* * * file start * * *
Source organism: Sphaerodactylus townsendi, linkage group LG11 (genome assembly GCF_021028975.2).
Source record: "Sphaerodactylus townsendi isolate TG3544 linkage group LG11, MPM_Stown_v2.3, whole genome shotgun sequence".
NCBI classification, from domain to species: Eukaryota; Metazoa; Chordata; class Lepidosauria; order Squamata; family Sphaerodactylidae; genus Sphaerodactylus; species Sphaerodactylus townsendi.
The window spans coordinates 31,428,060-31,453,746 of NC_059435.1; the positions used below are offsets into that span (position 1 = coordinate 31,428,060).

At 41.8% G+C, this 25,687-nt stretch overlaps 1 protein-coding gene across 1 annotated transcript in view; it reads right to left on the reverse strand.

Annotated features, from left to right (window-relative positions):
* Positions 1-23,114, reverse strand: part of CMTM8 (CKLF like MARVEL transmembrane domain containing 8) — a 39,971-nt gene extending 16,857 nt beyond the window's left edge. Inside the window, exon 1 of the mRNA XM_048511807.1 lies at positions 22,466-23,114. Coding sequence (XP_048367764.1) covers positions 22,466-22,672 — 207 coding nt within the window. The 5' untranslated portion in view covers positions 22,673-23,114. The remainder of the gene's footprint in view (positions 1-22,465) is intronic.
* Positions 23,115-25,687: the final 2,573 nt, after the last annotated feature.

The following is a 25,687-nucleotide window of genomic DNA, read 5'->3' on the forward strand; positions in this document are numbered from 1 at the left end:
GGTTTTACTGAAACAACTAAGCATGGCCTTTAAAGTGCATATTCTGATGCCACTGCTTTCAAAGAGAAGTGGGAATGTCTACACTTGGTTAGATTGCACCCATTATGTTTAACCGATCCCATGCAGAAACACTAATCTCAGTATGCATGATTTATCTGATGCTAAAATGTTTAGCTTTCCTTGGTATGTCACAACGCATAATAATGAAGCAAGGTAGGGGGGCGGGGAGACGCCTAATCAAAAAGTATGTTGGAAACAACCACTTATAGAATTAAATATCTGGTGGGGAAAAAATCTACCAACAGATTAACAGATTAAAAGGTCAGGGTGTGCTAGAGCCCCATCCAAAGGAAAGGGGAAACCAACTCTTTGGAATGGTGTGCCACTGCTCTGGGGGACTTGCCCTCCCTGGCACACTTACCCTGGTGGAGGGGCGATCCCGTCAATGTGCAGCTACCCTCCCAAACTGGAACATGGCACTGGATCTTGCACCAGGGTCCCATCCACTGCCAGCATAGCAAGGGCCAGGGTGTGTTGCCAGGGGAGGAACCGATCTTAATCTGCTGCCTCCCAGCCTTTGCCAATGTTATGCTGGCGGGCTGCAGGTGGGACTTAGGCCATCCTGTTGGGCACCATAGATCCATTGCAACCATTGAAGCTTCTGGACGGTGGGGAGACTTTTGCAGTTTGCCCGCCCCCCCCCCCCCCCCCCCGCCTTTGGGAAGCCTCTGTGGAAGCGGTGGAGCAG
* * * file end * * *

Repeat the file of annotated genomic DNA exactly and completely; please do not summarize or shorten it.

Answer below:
Source organism: Sphaerodactylus townsendi, linkage group LG11 (genome assembly GCF_021028975.2).
Source record: "Sphaerodactylus townsendi isolate TG3544 linkage group LG11, MPM_Stown_v2.3, whole genome shotgun sequence".
NCBI classification, from domain to species: Eukaryota; Metazoa; Chordata; class Lepidosauria; order Squamata; family Sphaerodactylidae; genus Sphaerodactylus; species Sphaerodactylus townsendi.
The window spans coordinates 31,428,060-31,453,746 of NC_059435.1; the positions used below are offsets into that span (position 1 = coordinate 31,428,060).

At 41.8% G+C, this 25,687-nt stretch overlaps 1 protein-coding gene across 1 annotated transcript in view; it reads right to left on the reverse strand.

Annotated features, from left to right (window-relative positions):
* Positions 1-23,114, reverse strand: part of CMTM8 (CKLF like MARVEL transmembrane domain containing 8) — a 39,971-nt gene extending 16,857 nt beyond the window's left edge. Inside the window, exon 1 of the mRNA XM_048511807.1 lies at positions 22,466-23,114. Coding sequence (XP_048367764.1) covers positions 22,466-22,672 — 207 coding nt within the window. The 5' untranslated portion in view covers positions 22,673-23,114. The remainder of the gene's footprint in view (positions 1-22,465) is intronic.
* Positions 23,115-25,687: the final 2,573 nt, after the last annotated feature.

The following is a 25,687-nucleotide window of genomic DNA, read 5'->3' on the forward strand; positions in this document are numbered from 1 at the left end:
GGTTTTACTGAAACAACTAAGCATGGCCTTTAAAGTGCATATTCTGATGCCACTGCTTTCAAAGAGAAGTGGGAATGTCTACACTTGGTTAGATTGCACCCATTATGTTTAACCGATCCCATGCAGAAACACTAATCTCAGTATGCATGATTTATCTGATGCTAAAATGTTTAGCTTTCCTTGGTATGTCACAACGCATAATAATGAAGCAAGGTAGGGGGGCGGGGAGACGCCTAATCAAAAAGTATGTTGGAAACAACCACTTATAGAATTAAATATCTGGTGGGGAAAAAATCTACCAACAGATTAACAGATTAAAAGGTCAGGGTGTGCTAGAGCCCCATCCAAAGGAAAGGGGAAACCAACTCTTTGGAATGGTGTGCCACTGCTCTGGGGGACTTGCCCTCCCTGGCACACTTACCCTGGTGGAGGGGCGATCCCGTCAATGTGCAGCTACCCTCCCAAACTGGAACATGGCACTGGATCTTGCACCAGGGTCCCATCCACTGCCAGCATAGCAAGGGCCAGGGTGTGTTGCCAGGGGAGGAACCGATCTTAATCTGCTGCCTCCCAGCCTTTGCCAATGTTATGCTGGCGGGCTGCAGGTGGGACTTAGGCCATCCTGTTGGGCACCATAGATCCATTGCAACCATTGAAGCTTCTGGACGGTGGGGAGACTTTTGCAGTTTGCCCGCCCCCCCCCCCCCCCCCCCGCCTTTGGGAAGCCTCTGTGGAAGCGGTGGAGCAG